It is OK to keep tweaking, he said. At Amazon, Jeff Bezos tried auctions, but it didn’t work. Amazon tried stores and that didn’t work. Bezos decided to play to Amazon’s strengths. Amazon was a community of book lovers, so he decided to sell used books.

“What a radical idea,” Jones said. “Who else sells new and used together, except maybe car dealers?”

Selecting a team is exceptionally important, Jones said. But this new world requires old world knowledge mixed with youthful exuberance. Innovation comes from many different points of view.

He said at Travelocity there were a lot of young people with a lot of zeal.

“They thought the industry was broken and only they could fix it, but they didn’t have any industry knowledge,” Jones said.

Meanwhile, the “suits,” he said “moved at a slow pace, but they had industry knowledge. He said when they put the two generations together, “they fought like cats in a bag.

“But out of that crucible came some really good ideas,” he said. “Of course we have to teach the old dogs new tricks, but we have to teach the new dogs the old tricks anyway.”

He also encouraged hiring people who don’t fit in. He said a lot of people wouldn’t hire Bill Gates because he’s “a little odd.”

But one person can make all the difference. He said a “persistent guy at Expedia” kept talking about the need to create air, car and hotel packages that people could discount themselves.

“Expedia, after a year of listening to that one man, doubled their sales in two quarters, and passed Travelocity like we were stopped,” Jones aid. “Travelocity never caught them. One person can make a difference.”

He also suggested keeping teams small. At Amazon, they have the two-pizza rules. If it takes more than that to feed a team, the team is too big, Jones said. Big teams spend all their time talking to each other instead of creating good ideas.

It is also important to have “sentries,” he said, people who listen to what’s happening. At Travelocity, there was a British phone booth and on the line was customer service. Everybody in the company had to listen to two customer calls per month and then discuss two things at staff meetings: 1. How do we fix the company so that people don’t have to call us with questions? 2. In the meantime, how do we give the help desk better answers?

One thing they did was to “give the pain to the people who caused the pain,” he said. So when there were problems at Travelocity, customer emails went to the programmers.

“It works. They fixed the bugs because they don’t want to hear from customers again,” he said. “It involved them with the customers.”

Innovation isn’t rocket science, Jones said. And sometimes it only affects one aspect of a business model. Consider contact lenses, which are still bought from an ophthalmologist, he said.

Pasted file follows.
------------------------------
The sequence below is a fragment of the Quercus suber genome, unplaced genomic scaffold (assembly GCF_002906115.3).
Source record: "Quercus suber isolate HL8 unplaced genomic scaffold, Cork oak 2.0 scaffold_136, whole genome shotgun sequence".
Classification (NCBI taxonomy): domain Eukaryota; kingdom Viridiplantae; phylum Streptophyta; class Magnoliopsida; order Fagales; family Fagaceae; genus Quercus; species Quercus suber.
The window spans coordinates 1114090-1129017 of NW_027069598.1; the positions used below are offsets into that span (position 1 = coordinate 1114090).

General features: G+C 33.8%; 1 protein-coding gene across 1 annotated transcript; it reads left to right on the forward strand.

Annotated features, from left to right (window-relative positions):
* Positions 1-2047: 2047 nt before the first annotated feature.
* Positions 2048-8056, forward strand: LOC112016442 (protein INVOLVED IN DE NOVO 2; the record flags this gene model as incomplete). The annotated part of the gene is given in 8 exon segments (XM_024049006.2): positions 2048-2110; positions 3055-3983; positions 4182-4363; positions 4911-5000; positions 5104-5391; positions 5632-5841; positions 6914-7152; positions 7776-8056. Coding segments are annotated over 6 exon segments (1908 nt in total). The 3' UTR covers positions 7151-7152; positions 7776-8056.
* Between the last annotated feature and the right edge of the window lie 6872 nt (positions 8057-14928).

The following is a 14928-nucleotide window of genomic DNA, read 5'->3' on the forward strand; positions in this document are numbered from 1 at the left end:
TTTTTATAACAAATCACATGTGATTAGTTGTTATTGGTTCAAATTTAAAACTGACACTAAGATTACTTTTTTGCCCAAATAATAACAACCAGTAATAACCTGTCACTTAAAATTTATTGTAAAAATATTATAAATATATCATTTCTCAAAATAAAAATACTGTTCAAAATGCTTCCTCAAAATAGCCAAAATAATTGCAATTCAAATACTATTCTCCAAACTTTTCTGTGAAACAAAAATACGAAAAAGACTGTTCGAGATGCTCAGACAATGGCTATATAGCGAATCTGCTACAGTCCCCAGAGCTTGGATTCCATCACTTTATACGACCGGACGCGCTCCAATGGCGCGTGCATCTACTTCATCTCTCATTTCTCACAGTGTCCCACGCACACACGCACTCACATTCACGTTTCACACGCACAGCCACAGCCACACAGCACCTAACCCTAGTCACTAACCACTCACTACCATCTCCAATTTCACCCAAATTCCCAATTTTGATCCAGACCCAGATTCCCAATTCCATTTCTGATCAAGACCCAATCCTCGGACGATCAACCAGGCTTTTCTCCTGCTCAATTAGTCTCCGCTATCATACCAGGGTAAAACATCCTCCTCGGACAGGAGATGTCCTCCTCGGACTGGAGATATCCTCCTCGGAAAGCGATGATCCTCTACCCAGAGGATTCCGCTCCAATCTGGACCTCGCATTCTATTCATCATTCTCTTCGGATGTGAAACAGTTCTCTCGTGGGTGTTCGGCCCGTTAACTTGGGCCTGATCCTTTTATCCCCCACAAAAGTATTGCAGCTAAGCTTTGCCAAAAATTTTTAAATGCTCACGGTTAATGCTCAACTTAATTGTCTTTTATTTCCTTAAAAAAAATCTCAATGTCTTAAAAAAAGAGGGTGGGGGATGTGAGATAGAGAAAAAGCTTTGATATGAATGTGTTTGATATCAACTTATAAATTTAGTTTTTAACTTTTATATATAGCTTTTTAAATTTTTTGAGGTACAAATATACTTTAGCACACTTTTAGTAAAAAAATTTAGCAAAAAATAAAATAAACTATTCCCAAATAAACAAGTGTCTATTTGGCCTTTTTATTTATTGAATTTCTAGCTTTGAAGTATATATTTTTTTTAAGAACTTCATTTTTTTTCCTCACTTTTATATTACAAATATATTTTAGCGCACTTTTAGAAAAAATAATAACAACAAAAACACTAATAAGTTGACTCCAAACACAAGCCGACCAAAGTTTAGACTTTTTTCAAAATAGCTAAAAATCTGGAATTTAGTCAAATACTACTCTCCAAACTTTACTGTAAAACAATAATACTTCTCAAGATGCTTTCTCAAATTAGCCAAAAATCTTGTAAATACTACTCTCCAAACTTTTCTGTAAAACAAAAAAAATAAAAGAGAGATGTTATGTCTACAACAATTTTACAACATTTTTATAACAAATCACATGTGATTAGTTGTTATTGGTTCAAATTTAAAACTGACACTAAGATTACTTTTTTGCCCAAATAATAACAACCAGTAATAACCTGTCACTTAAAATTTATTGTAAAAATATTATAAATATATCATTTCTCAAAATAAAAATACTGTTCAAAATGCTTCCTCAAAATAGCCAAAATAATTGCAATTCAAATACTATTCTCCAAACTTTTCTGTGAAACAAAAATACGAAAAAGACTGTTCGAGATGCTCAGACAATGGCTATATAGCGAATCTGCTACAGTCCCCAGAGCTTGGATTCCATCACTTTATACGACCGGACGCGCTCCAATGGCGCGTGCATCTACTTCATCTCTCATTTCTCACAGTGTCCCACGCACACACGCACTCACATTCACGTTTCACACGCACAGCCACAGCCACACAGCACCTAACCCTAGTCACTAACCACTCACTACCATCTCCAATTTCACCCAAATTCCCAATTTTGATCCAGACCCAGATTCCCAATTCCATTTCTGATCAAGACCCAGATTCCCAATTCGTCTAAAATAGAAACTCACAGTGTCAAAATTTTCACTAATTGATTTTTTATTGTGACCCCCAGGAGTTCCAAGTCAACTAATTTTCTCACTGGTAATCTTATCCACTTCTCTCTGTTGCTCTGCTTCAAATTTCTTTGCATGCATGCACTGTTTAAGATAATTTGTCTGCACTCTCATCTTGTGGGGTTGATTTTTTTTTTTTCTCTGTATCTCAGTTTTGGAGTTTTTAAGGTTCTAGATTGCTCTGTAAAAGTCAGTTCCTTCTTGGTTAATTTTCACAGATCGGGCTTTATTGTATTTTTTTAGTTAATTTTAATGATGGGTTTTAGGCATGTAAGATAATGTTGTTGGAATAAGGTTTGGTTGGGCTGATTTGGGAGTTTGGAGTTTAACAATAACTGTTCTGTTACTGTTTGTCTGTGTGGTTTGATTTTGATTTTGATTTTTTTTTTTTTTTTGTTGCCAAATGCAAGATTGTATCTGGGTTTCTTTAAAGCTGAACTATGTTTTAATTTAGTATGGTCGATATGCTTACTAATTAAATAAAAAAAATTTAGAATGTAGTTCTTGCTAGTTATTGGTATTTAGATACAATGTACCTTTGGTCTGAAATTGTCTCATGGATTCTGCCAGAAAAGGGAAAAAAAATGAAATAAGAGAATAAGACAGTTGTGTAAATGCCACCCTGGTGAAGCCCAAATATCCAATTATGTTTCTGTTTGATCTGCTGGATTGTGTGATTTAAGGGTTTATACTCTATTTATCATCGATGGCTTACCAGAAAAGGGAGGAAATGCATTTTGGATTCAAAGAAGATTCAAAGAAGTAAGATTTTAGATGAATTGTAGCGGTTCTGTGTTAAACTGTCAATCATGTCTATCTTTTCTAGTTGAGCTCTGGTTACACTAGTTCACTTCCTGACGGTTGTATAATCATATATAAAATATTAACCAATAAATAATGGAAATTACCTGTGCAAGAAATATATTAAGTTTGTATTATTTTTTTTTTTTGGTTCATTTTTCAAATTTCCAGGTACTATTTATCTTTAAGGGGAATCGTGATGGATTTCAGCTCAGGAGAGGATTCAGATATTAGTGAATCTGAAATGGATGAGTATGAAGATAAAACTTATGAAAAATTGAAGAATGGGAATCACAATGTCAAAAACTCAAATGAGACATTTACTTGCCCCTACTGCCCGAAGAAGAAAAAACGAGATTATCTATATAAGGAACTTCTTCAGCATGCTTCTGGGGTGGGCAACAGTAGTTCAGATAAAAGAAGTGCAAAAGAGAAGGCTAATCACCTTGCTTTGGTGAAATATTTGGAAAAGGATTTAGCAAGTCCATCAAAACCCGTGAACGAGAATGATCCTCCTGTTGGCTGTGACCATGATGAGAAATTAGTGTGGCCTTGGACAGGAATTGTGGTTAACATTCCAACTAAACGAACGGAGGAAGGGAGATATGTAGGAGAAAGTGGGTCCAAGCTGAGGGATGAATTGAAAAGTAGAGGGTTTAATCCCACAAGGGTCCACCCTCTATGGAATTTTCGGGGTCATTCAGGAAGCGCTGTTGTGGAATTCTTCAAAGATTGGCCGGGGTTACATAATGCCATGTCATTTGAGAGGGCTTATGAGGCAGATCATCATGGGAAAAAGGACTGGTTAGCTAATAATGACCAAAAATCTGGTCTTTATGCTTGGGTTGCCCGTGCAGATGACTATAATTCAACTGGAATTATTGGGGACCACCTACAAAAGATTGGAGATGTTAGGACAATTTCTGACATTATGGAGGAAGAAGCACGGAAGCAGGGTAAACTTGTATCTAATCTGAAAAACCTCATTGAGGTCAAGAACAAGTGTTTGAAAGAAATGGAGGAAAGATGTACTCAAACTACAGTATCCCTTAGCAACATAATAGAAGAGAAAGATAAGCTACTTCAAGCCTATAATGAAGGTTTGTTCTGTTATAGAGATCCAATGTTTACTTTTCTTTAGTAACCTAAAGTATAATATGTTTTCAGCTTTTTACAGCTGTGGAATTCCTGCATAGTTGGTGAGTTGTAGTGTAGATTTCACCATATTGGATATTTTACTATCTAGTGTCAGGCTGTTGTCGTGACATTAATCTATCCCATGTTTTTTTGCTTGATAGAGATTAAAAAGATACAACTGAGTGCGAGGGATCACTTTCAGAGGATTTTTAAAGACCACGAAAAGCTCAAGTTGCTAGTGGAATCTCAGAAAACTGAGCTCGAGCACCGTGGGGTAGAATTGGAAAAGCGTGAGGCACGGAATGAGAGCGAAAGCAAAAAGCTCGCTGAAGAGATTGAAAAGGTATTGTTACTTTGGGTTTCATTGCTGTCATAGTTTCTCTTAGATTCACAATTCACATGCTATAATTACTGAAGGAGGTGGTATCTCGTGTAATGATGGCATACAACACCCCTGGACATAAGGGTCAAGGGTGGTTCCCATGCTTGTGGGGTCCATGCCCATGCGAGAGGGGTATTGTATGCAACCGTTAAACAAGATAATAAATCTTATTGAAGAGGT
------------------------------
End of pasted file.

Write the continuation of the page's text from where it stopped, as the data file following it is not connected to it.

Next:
“You don’t have to change everything to create a very, very large company,” he said.

When there is a big idea, Jones suggests that the people who decide whether to implement it or not be in a different department than the ones who will actually have to do it. A mechanic came up with the idea of the jetway, which today keeps airline customers dry and warm as they go to board an airplane. But the maintenance department rejected the idea. Marketing and operations, on the other hand, thought it was great. Now everyone has them.

Jones talked about businesses large and small, and the differences between them. Travelocity, he said, was like a “victory of the Lilliputians … those little guys who tied down Gulliver because they moved so very fast. If you’re a big guy, look out.”

That brought Jones to talk about Walmart, the No. 1 retailer, which he compared to Amazon.com, which was the 19th largest retailer two years ago, and last year moved up to 10th place. Walmart leads in sales, but Amazon has more than four times as many e-sales. Walmart has approximately 200 million customers each week; Amazon.com has 137 million. Amazon.com is the No. 1 retail brand, and grew by 40 percent last year. Walmart is No. 2 and its growth in the U.S. is flat.

Jones’ last point was to do more with less. That’s the slogan at his new business, kayak.com, which resulted from a dinner between the retired presidents of Orbitz, Travelocity and Expedia. They found that customers would shop on their sites, but then buy on sites like United Airlines, Marriott and Hilton. Kayak allows a user to search everything, but when they click it’s a direct link.

Kayak.com now has as many visitors as Travelocity, but it only has 160 employees and no customer service department. In contract, Travelocity employs 3,000 people, grew through traditional branding, and has a big customer service department.

Jones is optimistic about the future, and believes the digital revolution has only just begun.

“It was Ronald Reagan who said, ‘We’ve come to the edge of our known world. We’re standing on the shores of the infinite.’ That’s where I think we are right now. We’re 15 years into the digital revolution. There’s more excitement today. There’s so much to do.”

 

About the author

Kristen Cloud

A former newspaper editor and publisher who has handled digital duties for The Shelby Report since 2011. She once enjoyed leisurely perusing the grocery store aisles but, since having a baby in 2016, is now an enthusiastic click-and-collect shopper.